Endeavor, ho forwarded to Assistant Secretary
Darling, of the Navy Department, the protests of
Connecticut Endeavorers against the use of wine >
at the launching of the battleship Connecticut, has j
sen: the following letter to Mr. Darling:
Your letter o.' the 17th ir.st. reached me yesterday }
after i had read it in my morning paper. I take |
It uy farther l>ecaus& it eaem* to me that you be? :
Lie question, ireaiuig ȣ a Joke * matter which
many ox our besi. people consider worthy of care- '
v' thougnl If the newspaper reports were true,
your department granted a slmL'ar request in the ;
case o: the Kentucky a tew mouths since, and i ;
see no reason why we Connecticut should not be |
allowed to start on her career with as clean a
record as her sister snip. j
We had no i.e.tr that the armor plate would be ,
ruined, or tne sailing Qualities of the vessel im- '
Pi-i-ta and we asree that in ocean of salt water '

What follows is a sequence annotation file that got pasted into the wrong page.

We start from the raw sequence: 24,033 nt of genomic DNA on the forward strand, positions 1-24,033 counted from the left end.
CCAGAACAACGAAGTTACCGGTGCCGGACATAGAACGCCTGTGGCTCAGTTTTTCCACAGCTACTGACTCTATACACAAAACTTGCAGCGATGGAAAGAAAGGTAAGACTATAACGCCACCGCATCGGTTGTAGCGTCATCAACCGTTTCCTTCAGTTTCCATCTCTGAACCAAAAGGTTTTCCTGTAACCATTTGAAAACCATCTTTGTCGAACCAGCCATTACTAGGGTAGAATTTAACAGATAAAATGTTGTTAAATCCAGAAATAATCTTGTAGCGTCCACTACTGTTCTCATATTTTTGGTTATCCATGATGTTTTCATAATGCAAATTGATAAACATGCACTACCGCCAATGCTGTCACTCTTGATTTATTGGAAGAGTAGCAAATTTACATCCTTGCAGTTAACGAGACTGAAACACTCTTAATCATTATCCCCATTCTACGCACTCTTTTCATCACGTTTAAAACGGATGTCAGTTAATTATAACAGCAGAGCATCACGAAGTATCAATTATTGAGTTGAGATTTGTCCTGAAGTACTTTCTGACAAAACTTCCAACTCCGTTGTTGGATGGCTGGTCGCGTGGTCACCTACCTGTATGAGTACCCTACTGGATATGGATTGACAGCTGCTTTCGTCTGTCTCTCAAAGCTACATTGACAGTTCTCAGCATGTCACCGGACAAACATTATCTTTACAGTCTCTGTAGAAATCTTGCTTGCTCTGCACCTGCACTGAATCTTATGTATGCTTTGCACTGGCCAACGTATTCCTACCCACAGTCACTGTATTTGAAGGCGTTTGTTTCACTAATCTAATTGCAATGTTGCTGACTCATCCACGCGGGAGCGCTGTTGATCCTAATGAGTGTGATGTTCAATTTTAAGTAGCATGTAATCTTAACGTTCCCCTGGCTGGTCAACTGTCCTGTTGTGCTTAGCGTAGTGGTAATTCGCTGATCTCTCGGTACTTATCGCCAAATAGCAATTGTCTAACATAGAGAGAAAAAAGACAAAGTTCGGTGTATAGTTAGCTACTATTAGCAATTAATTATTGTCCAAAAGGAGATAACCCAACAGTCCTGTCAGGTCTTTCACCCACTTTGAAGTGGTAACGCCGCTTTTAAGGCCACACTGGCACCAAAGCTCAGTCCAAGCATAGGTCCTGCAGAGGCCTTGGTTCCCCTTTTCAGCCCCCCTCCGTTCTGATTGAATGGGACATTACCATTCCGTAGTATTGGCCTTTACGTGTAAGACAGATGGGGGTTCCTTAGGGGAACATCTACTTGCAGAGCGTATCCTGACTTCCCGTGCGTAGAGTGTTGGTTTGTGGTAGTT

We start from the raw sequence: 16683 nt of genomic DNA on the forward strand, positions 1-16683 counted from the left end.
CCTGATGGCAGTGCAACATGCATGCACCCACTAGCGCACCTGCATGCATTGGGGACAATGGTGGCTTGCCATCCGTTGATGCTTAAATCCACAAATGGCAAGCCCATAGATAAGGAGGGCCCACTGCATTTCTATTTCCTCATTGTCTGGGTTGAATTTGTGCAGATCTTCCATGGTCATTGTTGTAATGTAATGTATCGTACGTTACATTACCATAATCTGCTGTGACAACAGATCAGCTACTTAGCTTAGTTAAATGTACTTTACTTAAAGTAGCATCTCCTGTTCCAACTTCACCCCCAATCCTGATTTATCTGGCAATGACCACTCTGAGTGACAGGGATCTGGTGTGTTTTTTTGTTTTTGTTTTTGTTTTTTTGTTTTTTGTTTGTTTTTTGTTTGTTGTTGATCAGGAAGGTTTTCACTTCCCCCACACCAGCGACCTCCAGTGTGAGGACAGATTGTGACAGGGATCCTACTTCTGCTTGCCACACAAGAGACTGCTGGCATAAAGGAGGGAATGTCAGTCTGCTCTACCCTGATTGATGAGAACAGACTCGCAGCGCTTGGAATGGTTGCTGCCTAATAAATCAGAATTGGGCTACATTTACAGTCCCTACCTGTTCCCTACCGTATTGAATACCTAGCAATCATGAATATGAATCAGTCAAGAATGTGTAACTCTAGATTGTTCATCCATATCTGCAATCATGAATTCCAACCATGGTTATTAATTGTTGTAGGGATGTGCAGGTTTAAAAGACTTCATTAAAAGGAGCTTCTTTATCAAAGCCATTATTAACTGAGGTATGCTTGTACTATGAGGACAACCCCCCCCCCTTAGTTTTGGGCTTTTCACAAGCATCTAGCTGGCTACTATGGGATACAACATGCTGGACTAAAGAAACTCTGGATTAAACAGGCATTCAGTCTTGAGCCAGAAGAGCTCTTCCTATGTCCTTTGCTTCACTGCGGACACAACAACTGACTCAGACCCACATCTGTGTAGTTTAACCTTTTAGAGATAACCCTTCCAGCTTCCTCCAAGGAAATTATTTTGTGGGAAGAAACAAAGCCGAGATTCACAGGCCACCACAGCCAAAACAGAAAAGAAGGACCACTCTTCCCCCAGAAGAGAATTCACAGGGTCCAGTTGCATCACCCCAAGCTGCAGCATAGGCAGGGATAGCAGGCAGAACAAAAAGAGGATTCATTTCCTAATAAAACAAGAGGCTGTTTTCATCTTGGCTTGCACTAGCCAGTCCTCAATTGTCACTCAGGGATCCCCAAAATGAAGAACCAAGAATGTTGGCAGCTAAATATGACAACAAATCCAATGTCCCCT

adae*-' to a quart of champagne will no doubt rr.aiie I
v a ;ater beverage. We do believe, however, that the
example set by the use ot pure *a.«sr uugm save
the ruir and loss of lives infinitely more valuaaie
thai the finest and most costly ship, and keep from ■
the «iad»st kind of wreck some ooys whom our
naJon needs soaer, clean and true. To set thai
ejwamole ana uard against that i-.ss could do no ;
possiole h-irm ar.d might accomplish, much good, j
Why shoulil not our government lend Us influence i
to that cad? :
How the Captain and Crew of a Bark Were j
Fooled at New-Caledonia.
San Francisco. Aug. 13— News comes from Hon- j
olulu that the British bark Dumfriesshire, which j
was abandoned by her master and crew early .n
July cc New-Caledonia reef did not sink, but float
ed away on a high tide and drifted fifty miles to^
tne harbor cf Pouma on the same island, where ;
LOe oereUct is now held by white settlers.
The earn was bound from Dunedin to Nehue, .
New-Oa.leaonia. but struck at night on the coral
reef As the vessel seemed to be sinking Captain i